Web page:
Young Women’s Trust response to Taylor Review

Tuesday 11 July 2017

Young Women’s Trust response to Taylor Review 

YWTCommenting on the Taylor Review into the gig economy, published today, Young Women’s Trust chief executive Dr Carole Easton OBE said: 

“The world of work is changing and employment rights must keep pace. It is women who are more likely to be in insecure work and get stuck on low pay. Not knowing how many hours you will work each week and what your income will be makes it hard to make ends meet and plan ahead. Making the economy work for young women means ending low pay and banning exploitative zero hours contracts. 

“Women too are turning to self-employment at a much faster rate than men. Yet they continue to be penalised financially in comparison to salaried workers, especially when they have babies. Many do not qualify for Statutory Maternity Pay, and restrictions that prevent women working while claiming the less generous Maternity Allowance can make running a business and keeping clients impossible. 

“Young Women’s Trust is calling on all political parties to give young women the support they need to find decent, well-paid and secure work.”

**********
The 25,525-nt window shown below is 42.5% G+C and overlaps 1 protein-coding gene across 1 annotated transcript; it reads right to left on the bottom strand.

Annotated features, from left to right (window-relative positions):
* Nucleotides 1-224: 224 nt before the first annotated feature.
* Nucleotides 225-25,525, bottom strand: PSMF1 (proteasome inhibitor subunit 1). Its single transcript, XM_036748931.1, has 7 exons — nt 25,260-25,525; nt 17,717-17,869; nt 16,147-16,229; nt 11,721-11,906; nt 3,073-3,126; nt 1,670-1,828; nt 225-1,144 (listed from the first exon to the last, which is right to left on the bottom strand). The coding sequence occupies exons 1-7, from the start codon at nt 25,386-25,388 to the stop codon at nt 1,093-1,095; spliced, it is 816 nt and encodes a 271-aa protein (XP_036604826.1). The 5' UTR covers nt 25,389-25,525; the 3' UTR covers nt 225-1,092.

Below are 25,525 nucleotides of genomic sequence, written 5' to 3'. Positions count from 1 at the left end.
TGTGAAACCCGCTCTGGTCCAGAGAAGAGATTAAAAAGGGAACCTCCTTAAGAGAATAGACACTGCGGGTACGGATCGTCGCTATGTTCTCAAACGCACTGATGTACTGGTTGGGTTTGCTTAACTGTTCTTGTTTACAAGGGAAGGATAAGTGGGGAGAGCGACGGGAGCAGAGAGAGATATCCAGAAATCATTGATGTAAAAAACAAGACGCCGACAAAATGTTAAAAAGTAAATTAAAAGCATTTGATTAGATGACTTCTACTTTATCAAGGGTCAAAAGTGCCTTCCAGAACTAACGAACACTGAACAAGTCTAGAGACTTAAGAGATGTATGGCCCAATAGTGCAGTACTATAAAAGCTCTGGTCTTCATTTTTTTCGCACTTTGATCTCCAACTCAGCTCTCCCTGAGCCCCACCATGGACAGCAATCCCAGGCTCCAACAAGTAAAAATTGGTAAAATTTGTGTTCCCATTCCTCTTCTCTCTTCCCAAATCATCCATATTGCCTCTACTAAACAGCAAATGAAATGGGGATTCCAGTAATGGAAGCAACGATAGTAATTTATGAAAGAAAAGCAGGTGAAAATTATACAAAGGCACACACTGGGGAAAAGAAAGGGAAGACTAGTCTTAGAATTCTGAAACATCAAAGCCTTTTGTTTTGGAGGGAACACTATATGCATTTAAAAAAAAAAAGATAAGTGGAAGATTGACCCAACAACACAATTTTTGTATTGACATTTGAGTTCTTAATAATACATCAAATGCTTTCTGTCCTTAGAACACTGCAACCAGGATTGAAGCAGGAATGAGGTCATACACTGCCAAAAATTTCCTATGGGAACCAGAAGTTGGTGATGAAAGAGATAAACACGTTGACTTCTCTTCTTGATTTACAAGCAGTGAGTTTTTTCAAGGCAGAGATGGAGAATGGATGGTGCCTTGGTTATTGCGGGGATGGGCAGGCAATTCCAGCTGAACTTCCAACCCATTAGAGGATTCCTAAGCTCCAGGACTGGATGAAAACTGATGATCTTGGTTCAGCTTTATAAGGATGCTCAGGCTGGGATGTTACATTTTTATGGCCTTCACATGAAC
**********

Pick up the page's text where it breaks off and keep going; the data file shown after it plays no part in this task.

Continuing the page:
Notes to editor: 

  1. Young Women’s Trust supports and represents women aged 16-30 trapped by low or no pay and facing a life of poverty. The charity provides coaching services and runs campaigns to make sure that the talents of young women don't go to waste.
  2. Young Women’s Trust commissioned Populus Data Solutions to undertake a survey of young people between 27 June and 13 July 2016. A representative sample of 4,014 18-30 year olds in Great Britain, from the Populus Live Online Panel, were surveyed. Young Women’s Trust’s survey found that:
    1. One in three young women had been offered a zero hours contract;
    2. more than half of young people said they feel worried for the future (55 per cent of young women, 47 per cent of young men);
    3. 39 per cent of young women said it was a struggle to make their cash last to the end of the month and 27 per cent of young women said they are in debt all of the time;
    4. a quarter of 18-30 year olds had to move back home with their parents because they couldn't afford to live independently;
    5. one in five 18-30 year olds reported having been paid less than the minimum wage; and
    6. one in 12 parents aged 18-30 reported having to use a foodbank to survive.
  3. The report based on Young Women’s Trust’s annual survey, No Country For Young Women, can be found here

For more information, or to speak to a young woman affected, contact Bex Bailey at or 07963018281.